If you learn that someone whom you work with has encountered difficult times, reach out. If it’s not someone you know well, a hand-written card expressing your sympathy and hopes for better times ahead could be an initial gesture. If it’s someone with whom you interact regularly, the act could involve offering to take on some of the person’s work to provide a needed reprieve or even bringing in a home-cooked dish as a way to offer comfort. The show of compassion will not go unnoticed, and your relationship building will have found a foothold.

3. Communicate Regularly

Make an effort to share any information with team members that will help them do their jobs more effectively. Keeping people in the loop says a lot about your consideration for what others need to deliver their best results.

Try to discover the preferred mode of communication for each team member. Some people are fine relying on emails; others like to have a phone conversation. And once we can finally return to working together in offices, you may determine that face-to-face updates may be most advantageous for some members.

4. Ask for Feedback

Showing your willingness to reach out for advice and guidance will make a positive impression on your boss. When you make it clear that you welcome and can accept pointers, you display candor and trust in what opinions your superior has to offer. Your proclivity towards considering ways of improving your performance and strengthening any working interactions will signal your strong relationship skills.

If you are in a work environment where you are asked to give feedback, be generous and compassionate. That does not mean being wishy-washy. Try always to give the type of feedback that you wouldn’t mind receiving.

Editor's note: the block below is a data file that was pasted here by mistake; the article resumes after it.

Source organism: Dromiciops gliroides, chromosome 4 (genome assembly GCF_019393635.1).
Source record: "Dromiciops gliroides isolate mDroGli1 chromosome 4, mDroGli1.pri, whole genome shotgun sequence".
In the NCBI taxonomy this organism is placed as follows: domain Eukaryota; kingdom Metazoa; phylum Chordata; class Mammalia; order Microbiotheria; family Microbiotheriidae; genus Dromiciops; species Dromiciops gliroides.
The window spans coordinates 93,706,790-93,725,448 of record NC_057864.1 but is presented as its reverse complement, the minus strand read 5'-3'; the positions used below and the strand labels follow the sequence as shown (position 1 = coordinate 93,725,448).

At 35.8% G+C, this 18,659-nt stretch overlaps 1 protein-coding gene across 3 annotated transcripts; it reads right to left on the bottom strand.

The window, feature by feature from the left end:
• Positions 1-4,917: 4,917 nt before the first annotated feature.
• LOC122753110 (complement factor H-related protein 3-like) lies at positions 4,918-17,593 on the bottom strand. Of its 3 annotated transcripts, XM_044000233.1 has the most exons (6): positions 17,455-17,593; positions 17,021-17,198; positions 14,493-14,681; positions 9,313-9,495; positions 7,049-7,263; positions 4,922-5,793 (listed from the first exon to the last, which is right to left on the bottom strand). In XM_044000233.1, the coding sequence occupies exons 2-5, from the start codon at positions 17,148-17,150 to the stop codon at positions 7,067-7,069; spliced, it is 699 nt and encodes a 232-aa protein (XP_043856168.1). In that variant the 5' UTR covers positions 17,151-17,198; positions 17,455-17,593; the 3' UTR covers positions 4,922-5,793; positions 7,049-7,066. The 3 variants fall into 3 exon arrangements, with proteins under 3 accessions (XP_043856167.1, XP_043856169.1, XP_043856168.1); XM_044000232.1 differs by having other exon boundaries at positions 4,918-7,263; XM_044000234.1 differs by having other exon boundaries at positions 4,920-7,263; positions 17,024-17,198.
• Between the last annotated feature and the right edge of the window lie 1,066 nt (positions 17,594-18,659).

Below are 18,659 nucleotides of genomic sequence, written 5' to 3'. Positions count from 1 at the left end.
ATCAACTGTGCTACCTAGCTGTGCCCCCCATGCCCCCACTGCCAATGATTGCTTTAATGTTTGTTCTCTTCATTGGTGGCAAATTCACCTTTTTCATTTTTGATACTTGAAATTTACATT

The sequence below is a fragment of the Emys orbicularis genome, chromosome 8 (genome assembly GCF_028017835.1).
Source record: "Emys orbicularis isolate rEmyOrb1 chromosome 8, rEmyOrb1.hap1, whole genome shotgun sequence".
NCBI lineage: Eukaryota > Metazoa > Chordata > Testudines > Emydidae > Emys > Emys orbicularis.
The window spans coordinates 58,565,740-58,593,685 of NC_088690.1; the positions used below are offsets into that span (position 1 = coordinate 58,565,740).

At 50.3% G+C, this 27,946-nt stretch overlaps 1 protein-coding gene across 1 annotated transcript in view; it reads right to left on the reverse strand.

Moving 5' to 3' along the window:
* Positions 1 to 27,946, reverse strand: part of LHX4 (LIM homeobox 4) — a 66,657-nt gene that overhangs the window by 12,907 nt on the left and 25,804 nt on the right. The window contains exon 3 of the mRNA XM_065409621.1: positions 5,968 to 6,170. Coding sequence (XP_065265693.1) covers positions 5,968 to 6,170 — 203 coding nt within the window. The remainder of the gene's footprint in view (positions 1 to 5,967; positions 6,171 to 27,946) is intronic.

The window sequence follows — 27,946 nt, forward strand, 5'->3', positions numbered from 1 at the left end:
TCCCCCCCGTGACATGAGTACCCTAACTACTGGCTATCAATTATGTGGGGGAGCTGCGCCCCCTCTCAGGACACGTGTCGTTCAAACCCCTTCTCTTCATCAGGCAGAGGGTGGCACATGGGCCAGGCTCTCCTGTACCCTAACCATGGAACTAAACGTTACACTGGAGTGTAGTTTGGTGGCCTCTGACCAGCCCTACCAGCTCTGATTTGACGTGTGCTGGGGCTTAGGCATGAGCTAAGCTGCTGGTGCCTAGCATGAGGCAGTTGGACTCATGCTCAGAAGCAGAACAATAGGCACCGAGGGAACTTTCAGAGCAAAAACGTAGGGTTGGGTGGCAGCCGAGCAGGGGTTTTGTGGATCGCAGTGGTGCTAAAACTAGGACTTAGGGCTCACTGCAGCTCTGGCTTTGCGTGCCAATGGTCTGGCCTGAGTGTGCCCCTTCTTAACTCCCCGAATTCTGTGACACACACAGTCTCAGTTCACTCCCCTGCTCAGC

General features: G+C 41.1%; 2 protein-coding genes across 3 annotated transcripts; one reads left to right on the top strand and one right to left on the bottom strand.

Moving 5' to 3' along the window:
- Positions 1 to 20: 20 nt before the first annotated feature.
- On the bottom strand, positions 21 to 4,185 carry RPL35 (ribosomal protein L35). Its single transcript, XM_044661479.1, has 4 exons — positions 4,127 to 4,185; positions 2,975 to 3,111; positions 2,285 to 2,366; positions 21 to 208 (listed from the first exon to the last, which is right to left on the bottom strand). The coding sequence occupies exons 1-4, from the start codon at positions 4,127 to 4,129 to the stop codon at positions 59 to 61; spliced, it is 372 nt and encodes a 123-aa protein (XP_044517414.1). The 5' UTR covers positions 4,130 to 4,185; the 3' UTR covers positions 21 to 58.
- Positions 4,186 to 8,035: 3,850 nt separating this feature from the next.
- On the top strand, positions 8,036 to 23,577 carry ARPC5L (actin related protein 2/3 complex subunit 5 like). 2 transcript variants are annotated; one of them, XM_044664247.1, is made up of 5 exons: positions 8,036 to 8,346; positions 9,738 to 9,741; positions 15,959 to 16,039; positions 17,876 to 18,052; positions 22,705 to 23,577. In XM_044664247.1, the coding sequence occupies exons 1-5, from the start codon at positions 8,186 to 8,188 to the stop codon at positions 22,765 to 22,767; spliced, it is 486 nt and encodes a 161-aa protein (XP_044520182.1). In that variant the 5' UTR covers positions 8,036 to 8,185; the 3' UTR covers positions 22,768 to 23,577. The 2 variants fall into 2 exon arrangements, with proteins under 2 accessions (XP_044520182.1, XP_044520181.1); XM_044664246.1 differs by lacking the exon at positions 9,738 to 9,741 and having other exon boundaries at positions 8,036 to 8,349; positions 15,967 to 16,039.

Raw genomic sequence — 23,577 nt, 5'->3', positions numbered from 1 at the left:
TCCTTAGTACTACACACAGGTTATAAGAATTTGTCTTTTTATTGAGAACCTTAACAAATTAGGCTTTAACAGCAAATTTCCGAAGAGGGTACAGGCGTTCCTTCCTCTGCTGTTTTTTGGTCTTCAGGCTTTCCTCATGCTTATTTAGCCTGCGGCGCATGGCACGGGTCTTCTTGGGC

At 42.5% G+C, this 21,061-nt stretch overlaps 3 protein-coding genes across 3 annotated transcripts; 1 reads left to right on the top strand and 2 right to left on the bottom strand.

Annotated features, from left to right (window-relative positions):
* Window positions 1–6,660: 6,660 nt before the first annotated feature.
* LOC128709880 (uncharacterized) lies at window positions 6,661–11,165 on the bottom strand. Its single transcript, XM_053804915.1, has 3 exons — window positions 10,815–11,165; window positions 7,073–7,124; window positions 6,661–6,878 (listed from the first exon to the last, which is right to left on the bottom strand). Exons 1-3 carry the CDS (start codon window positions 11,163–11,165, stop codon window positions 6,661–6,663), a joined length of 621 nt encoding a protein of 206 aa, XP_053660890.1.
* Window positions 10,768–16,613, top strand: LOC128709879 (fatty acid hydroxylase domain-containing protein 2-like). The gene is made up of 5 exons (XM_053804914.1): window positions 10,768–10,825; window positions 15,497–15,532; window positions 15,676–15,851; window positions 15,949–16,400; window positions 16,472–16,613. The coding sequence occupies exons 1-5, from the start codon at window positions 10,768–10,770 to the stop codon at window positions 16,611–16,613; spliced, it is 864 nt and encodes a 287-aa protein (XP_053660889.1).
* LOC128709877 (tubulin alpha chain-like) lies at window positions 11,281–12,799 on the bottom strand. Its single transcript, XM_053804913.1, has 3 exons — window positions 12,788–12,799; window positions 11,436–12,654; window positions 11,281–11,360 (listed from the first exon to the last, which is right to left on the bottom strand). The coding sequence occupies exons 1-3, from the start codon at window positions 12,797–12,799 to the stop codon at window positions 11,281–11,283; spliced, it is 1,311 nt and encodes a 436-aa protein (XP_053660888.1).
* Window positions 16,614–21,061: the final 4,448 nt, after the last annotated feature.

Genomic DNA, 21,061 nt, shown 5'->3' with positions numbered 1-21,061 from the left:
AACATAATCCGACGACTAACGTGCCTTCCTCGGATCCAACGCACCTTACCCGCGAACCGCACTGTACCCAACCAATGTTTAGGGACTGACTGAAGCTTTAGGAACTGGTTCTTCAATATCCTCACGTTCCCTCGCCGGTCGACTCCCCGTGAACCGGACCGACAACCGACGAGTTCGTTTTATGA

5. Give Credit Where It’s Due

Be the worker who remembers to credit staffers with their contributions. It’s a surprisingly rare talent to credit others, but when you do so, they will remember to credit you, and the collective credit your team will accrue will be well worth the effort.

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How Does Relationship Building Build Careers?

Once you have strengthened and deepened your relationships, here are some of the great benefits:

Work Doesn’t Feel So Much Like Work

According to a Gallup poll, when you have a best friend at work, you are more likely to feel engaged with your job. Work is more fun when you have positive, productive relationships with your colleagues. Instead of spending time and energy overcoming difficult personalities, you can spend time enjoying the camaraderie with colleagues as you work congenially on projects together. When your coworkers are your friends, time goes by quickly and challenges don’t weigh as heavily.

You Can Find Good Help

It’s easier to ask for assistance when you have a good working relationship with a colleague. And with office tasks changing at the speed of technology, chances are that you are going to need some help acclimating—especially now that work has gone remote due to the COVID-19 pandemic.

Much of relationship building rests on your genuine expressions of appreciation toward others. Showing gratitude for another’s help or for their willingness to put in the extra effort will let them know you value them.

Mentors Come Out of the Woodwork

Mentors are proven to advance your professional and career development. A mentor can help you navigate how to approach your work and keep you apprised of industry trends. They have a plethora of experience to draw from that can be invaluable when advising you on achieving career success and advancement.

Mentors flock to those who are skilled at relationship building. So, work on your relationships and keep your eyes peeled for a worthy mentor.

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You Pull Together as a Team